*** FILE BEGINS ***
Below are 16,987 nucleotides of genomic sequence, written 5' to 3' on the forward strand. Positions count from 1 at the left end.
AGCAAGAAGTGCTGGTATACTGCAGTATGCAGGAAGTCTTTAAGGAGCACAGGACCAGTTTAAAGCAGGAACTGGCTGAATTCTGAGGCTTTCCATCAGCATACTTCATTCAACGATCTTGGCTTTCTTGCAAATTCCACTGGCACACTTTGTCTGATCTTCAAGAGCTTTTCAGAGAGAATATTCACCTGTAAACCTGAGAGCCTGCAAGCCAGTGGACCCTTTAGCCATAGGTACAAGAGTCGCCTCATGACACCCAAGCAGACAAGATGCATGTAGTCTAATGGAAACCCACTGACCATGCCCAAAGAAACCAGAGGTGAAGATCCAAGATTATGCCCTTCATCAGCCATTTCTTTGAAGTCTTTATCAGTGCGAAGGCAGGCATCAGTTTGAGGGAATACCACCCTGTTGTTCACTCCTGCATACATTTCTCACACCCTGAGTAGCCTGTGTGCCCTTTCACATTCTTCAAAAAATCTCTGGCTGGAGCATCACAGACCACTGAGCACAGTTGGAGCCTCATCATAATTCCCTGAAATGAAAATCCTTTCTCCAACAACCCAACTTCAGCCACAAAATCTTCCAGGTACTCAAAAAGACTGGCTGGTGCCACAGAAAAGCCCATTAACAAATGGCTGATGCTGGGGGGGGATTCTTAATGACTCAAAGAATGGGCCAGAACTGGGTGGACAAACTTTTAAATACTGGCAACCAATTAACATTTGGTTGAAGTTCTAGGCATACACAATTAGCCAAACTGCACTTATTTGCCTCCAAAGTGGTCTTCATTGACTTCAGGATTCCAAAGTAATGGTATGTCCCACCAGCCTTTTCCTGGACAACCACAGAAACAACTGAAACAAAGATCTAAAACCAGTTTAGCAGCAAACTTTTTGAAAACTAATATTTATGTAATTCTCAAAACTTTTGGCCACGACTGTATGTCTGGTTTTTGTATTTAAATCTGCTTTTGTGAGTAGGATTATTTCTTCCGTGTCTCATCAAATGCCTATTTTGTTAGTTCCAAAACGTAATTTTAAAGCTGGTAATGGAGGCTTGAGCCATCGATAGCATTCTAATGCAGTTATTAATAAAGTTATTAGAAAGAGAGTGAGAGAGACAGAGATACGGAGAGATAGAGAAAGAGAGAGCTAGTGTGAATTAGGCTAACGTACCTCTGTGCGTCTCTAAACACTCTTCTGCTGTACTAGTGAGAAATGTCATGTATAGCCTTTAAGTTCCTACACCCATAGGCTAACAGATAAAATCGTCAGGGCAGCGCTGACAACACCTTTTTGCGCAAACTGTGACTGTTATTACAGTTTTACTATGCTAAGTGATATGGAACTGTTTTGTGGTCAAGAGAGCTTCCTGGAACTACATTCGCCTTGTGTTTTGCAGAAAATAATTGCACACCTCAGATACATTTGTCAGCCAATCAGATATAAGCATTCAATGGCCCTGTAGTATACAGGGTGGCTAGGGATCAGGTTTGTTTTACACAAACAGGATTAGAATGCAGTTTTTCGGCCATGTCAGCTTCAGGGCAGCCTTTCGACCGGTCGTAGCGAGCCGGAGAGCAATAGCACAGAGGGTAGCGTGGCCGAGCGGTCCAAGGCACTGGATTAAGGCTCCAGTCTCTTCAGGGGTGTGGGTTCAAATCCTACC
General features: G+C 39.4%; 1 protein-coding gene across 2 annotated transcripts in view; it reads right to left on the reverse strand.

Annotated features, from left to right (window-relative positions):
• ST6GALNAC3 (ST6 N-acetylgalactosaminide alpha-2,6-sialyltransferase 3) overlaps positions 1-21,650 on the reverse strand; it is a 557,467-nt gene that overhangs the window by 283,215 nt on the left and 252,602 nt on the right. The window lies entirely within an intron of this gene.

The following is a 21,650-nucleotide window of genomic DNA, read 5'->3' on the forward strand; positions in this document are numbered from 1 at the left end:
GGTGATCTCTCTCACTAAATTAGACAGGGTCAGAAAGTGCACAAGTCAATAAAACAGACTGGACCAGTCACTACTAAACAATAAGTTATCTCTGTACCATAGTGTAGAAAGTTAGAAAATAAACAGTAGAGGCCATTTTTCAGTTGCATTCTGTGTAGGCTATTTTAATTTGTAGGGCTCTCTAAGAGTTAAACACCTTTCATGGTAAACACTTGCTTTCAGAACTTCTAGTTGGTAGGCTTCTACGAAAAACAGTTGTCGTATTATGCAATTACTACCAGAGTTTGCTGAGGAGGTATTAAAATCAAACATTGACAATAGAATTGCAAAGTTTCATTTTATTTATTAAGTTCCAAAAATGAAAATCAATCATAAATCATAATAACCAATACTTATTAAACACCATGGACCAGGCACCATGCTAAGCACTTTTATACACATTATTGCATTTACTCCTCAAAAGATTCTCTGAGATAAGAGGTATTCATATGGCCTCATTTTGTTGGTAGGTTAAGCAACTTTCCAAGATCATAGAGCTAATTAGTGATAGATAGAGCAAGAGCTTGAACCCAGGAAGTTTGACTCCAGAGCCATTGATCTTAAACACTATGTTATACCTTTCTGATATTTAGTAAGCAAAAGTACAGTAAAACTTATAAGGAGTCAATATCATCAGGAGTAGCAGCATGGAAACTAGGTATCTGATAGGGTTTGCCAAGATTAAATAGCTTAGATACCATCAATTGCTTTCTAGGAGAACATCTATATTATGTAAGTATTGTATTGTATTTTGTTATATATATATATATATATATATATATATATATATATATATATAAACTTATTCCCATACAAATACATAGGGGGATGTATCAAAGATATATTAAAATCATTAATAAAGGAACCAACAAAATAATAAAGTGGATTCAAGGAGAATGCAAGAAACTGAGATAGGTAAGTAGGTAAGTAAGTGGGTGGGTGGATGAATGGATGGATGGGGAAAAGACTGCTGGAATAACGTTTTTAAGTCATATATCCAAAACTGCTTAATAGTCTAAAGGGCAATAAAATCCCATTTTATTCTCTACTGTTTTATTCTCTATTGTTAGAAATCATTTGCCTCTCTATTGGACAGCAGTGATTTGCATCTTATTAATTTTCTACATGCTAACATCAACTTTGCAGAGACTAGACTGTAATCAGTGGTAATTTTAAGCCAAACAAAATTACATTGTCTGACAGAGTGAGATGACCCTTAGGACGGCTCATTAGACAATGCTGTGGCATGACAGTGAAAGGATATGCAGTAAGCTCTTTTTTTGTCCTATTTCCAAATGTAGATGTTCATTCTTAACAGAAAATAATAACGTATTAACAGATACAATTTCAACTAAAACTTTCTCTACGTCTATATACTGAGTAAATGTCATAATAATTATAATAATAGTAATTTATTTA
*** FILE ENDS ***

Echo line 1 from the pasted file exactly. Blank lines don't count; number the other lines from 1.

Below are 16,987 nucleotides of genomic sequence, written 5' to 3' on the forward strand. Positions count from 1 at the left end.